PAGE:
The Teiid engine uses batching to reduce the number of memory rows processed at a given time. The batch sizes may be adjusted to larger values if few clients will be accessing the Teiid server simultaneously.

The maxReserveBatchColumns setting determines the total number of batches (with a max of processorBatchSize rows) multiplied by their column width that can be held in memory directly by the BufferManager. This number does not include persistent batches held by soft (such as index pages) or weak references. When your installation can dedicate more memory to Teiid, consider increasing this value in proportion to the number of gigabytes you wish Teiid to use - e.g. 2GB on a 32 bit VM would double the value to 32768. For 64 bit VMs you should use a value of approximately 11000 per GB. The BufferManager automatically triggers the use of a canonical value cache when more than 25% of the reserve is in use. This can dramatically cut the memory usage in situations where similar value sets are being read through Teiid, but does introduce a lookup cost. If you are processing large (100s of MBs) of highly unique datasets through Teiid, you should consider disabling value caching since it will not significantly reduce memory consumption.

Each intermediate result buffer, temporary LOB, and temporary table is stored in its own set of buffer files, where an individual file is limited to maxFileSize megabytes. Consider increasing the storage space available to all such files maxBufferSpace if your installation makes use of internal materialization, makes heavy use of SQL/XML, or processes large row counts.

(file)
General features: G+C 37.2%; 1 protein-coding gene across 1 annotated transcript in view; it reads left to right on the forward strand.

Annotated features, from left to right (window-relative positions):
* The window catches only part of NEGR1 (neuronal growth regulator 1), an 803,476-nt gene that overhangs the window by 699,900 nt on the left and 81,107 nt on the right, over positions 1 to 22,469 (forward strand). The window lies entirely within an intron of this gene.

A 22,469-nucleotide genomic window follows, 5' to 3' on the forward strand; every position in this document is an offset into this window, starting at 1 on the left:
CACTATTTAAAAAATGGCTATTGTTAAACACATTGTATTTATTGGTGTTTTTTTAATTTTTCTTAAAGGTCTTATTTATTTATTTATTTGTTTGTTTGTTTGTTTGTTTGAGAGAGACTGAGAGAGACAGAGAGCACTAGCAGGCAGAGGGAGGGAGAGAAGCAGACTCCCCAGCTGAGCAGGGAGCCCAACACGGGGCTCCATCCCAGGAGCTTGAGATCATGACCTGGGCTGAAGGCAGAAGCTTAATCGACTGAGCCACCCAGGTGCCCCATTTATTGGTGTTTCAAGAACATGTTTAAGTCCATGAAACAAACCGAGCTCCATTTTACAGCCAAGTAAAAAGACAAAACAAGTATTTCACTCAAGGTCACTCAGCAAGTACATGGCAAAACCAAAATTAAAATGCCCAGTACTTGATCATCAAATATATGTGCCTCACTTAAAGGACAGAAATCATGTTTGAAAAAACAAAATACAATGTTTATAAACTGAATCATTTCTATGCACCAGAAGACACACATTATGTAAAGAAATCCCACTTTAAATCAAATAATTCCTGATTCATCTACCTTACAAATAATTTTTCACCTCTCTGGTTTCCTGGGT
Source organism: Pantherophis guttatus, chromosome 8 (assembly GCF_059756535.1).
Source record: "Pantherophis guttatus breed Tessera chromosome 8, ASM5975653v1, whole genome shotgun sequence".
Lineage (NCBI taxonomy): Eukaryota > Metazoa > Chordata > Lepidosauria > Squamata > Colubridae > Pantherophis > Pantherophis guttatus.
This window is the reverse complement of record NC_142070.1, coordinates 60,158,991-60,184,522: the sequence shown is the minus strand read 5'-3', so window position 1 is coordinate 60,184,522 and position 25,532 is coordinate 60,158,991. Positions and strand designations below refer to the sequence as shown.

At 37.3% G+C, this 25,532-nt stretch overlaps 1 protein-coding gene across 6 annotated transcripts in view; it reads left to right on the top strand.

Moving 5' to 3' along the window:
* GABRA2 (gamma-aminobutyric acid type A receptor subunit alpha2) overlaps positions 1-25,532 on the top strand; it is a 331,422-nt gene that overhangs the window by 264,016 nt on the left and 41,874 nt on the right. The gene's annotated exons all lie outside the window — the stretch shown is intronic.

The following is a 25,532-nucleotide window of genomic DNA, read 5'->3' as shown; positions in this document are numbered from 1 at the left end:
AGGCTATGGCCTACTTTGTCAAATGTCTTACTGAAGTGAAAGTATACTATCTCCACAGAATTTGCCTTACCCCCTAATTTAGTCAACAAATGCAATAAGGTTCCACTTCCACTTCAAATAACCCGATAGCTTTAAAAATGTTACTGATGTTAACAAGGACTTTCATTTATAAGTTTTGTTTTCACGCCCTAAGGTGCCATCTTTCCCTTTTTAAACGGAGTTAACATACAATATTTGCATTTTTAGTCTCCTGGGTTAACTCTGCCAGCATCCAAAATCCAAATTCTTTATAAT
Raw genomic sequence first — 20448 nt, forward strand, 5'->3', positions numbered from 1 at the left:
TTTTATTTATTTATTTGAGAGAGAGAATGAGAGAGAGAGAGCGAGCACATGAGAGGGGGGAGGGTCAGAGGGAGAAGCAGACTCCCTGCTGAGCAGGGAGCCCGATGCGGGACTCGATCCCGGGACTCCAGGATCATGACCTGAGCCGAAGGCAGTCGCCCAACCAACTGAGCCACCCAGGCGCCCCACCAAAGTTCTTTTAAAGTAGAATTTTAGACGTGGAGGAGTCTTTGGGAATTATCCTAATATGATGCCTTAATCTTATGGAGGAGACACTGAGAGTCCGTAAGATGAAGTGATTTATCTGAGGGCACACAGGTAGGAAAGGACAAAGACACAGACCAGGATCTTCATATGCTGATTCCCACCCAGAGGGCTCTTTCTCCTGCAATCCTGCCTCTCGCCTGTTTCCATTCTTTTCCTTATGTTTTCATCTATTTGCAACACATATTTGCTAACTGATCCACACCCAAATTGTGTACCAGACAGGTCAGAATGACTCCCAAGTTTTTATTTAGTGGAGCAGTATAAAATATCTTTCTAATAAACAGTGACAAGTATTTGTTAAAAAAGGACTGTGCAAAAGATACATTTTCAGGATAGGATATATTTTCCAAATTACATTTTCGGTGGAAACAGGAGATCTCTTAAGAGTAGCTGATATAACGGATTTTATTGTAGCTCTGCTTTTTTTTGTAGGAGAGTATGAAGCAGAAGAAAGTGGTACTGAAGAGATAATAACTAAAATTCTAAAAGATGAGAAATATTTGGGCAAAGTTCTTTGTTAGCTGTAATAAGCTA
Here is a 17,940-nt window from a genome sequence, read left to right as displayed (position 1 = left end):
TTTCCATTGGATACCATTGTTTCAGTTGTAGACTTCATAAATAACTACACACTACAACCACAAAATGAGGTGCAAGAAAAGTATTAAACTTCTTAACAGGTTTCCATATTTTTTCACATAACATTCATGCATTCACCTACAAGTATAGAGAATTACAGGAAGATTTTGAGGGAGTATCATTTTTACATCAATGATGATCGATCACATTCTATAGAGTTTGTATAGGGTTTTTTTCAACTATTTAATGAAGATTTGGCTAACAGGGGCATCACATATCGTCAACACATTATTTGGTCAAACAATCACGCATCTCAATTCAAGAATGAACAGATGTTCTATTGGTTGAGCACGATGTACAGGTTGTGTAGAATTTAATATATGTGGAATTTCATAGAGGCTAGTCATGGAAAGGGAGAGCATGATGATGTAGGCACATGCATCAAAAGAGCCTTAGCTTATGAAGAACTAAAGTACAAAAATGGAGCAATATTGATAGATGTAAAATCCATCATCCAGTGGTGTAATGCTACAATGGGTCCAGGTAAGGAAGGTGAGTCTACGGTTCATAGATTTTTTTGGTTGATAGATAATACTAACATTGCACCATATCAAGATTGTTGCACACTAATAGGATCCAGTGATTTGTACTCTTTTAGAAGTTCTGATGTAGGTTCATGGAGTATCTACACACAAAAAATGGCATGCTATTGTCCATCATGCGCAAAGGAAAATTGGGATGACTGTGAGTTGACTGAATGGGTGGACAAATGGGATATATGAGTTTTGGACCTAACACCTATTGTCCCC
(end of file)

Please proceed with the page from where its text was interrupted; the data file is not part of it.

Socket threads are configured for each transport. They handle NIO non-blocking IO operations as well as directly servicing any operation that can run without blocking.

For longer running operations, the socket threads queue with work the query engine. The query engine has two settings that determine its thread utilization. maxThreads sets the total number of threads available for query engine work (processing plans, transaction control operations, processing source queries, etc.). You should consider increasing the maximum threads on systems with a large number of available processors and/or when it's common to issue non-transactional queries with that issue a large number of concurrent source requests. maxActivePlans, which should always be smaller than maxThreads, sets the number of the maxThreads that should be used for user query processing. Increasing the maxActivePlans should be considered for workloads with a high number of long running queries and/or systems with a large number of available processors. If memory issues arise from increasing the max threads and the max active plans, then consider decreasing the processor/connector batch sizes to limit the base number of memory rows consumed by each plan.

The Teiid Admin Console is a web based administrative and monitoring tool for Teiid. Teiid's Admin Console is built using the Embedded JOPR library and adds a additional plugin into the Embeeded JOPR program already available in the JBoss AS.